Grapes have been grown in Northern Europe for millennia but the Romans really spread it to places like Britain. They are extremely hardy plants and only require a small space for growth. They are usually planted along a south facing wall in colder climates, fence or trained over an arch or pergola. They are extremely decorative plants as well being productive, specially with the appearance of cold hardy varieties. Indeed, it’s possible to plant the vines in most areas where the fruit is used for wine making or eating fresh.

Vines are planted about 1.2 to 1.5 metres (4-5 ft.) apart. Use a Gripple system to support vines if that is the method to be used.

Cultivars For The UK

Black Hamburgh – a fine dessert variety which can be seen in all its glory as the Great Vine at Hampton Court Palace. This one is the oldest vine in existence in the UK certainly. The large berries are dark red to purple. Very juicy and sweet. Can be grown in an unheated greenhouse but likes heat in cold climates. All fruit ripens in September onwards.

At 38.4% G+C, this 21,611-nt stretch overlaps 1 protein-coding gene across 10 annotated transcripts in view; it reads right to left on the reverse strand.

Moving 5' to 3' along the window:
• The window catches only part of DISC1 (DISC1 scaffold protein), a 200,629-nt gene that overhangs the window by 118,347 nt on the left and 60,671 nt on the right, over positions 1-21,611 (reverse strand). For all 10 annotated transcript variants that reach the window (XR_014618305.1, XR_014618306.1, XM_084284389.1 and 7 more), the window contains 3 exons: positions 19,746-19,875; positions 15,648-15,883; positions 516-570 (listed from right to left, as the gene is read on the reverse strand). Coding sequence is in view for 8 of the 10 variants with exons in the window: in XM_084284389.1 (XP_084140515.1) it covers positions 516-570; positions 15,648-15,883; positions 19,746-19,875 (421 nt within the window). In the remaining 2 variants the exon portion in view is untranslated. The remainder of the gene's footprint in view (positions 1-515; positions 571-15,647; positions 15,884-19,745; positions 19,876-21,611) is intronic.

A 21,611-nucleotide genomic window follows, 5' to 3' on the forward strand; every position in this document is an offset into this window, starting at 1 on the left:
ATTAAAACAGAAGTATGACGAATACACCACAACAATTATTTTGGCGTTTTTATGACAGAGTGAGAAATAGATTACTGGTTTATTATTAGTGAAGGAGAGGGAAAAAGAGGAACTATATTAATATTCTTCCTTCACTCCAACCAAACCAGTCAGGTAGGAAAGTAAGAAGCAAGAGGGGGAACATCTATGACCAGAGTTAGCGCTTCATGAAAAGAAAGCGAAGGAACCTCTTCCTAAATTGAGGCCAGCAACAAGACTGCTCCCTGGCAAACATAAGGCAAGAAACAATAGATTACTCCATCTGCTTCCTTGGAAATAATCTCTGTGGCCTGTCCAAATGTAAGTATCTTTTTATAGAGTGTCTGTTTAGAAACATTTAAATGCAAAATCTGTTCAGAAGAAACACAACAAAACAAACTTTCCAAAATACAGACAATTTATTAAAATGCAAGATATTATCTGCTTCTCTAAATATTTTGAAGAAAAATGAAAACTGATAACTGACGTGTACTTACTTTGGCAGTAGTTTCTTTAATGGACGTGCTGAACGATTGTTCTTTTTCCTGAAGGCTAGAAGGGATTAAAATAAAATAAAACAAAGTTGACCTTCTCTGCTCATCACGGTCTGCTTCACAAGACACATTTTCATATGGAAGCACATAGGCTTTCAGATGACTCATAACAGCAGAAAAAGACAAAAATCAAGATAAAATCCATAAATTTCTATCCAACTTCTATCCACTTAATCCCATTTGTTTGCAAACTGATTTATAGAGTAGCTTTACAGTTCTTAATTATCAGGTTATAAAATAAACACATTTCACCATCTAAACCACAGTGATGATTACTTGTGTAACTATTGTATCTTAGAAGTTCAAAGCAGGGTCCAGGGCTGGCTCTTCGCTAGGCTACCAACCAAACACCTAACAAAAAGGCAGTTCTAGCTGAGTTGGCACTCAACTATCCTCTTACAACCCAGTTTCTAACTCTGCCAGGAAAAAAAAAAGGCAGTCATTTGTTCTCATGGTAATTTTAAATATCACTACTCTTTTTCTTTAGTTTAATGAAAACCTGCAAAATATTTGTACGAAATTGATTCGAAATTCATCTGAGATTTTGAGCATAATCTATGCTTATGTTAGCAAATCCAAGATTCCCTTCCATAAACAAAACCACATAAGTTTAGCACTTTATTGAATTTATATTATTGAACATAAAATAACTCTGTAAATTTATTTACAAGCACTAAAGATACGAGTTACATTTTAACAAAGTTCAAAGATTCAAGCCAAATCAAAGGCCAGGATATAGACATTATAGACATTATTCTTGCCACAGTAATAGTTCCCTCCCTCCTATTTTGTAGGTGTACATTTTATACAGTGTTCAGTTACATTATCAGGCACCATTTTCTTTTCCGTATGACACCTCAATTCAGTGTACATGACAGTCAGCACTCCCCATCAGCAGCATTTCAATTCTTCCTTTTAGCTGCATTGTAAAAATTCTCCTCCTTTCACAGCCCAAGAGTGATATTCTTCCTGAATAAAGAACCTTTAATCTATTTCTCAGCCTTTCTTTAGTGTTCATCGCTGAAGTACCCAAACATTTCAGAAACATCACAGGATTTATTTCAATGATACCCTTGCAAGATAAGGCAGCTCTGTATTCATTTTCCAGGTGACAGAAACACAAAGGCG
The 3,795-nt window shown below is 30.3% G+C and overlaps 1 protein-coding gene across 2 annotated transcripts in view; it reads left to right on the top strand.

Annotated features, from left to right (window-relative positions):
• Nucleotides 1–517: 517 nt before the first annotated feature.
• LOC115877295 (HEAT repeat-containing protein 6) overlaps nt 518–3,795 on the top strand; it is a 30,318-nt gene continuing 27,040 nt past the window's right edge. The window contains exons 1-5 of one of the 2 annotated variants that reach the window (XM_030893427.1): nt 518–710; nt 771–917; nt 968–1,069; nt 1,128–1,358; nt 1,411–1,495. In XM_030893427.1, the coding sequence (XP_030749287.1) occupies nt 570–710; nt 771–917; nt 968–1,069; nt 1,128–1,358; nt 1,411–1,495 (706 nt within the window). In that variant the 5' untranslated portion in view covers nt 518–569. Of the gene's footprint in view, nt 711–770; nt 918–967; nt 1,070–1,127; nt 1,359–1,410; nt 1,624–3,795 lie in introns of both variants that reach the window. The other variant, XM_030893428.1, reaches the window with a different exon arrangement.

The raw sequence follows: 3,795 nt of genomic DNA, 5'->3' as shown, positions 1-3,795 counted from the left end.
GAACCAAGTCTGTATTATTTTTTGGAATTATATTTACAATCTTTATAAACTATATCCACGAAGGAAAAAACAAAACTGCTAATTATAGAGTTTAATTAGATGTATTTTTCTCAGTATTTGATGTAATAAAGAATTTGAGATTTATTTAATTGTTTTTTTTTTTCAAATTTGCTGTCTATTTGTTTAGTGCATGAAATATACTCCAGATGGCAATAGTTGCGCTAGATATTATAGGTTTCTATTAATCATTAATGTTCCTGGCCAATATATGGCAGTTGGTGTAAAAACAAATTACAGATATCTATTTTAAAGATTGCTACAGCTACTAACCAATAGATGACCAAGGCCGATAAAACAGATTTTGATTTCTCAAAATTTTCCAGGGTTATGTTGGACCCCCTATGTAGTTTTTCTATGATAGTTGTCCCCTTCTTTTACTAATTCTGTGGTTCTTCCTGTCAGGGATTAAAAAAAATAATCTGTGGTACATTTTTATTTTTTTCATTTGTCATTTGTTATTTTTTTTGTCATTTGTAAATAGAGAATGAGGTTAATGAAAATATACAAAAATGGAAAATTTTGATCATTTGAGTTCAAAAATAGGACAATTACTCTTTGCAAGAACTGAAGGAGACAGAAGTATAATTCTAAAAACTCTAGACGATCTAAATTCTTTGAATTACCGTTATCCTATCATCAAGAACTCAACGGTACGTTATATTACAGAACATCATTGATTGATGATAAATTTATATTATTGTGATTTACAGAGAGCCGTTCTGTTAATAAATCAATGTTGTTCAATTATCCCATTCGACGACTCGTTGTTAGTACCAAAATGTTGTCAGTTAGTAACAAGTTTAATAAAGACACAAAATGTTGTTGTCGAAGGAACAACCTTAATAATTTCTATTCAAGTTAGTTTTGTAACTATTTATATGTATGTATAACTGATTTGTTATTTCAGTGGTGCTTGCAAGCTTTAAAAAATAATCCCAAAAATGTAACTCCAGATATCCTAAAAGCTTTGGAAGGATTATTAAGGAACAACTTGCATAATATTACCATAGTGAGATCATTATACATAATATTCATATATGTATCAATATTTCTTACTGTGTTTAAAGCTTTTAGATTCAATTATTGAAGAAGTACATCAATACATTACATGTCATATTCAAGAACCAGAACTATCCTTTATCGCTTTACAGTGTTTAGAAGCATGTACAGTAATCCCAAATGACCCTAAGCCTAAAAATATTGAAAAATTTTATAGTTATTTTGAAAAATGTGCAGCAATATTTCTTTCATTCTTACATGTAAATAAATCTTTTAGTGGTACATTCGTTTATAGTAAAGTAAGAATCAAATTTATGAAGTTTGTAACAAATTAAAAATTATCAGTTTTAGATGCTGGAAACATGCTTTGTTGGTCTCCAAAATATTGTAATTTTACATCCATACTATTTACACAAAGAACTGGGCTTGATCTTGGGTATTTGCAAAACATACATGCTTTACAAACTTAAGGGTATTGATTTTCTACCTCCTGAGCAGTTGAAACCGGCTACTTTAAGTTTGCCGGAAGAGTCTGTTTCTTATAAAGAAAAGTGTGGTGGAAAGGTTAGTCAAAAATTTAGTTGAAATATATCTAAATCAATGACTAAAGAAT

Phoenix – a modern white dessert and wine grape. produces a large yellow berries with a fine muscat flavour. Shows excellent mildew resistance which is always an issue during we summer seasons. An excellent choice for organic growers. ideal too for outdoor growing. Fruit ripens in early October.

Vanessa – a red seedless variety bred in Canada. Given the country it is one of the hardiest we can find. The fruit quality is comparable to the older variety called Flame. Grapes are firm, medium in size with a mild, fruity flavour. Will ripen in a cold greenhouse. All fruit ripens in October. 

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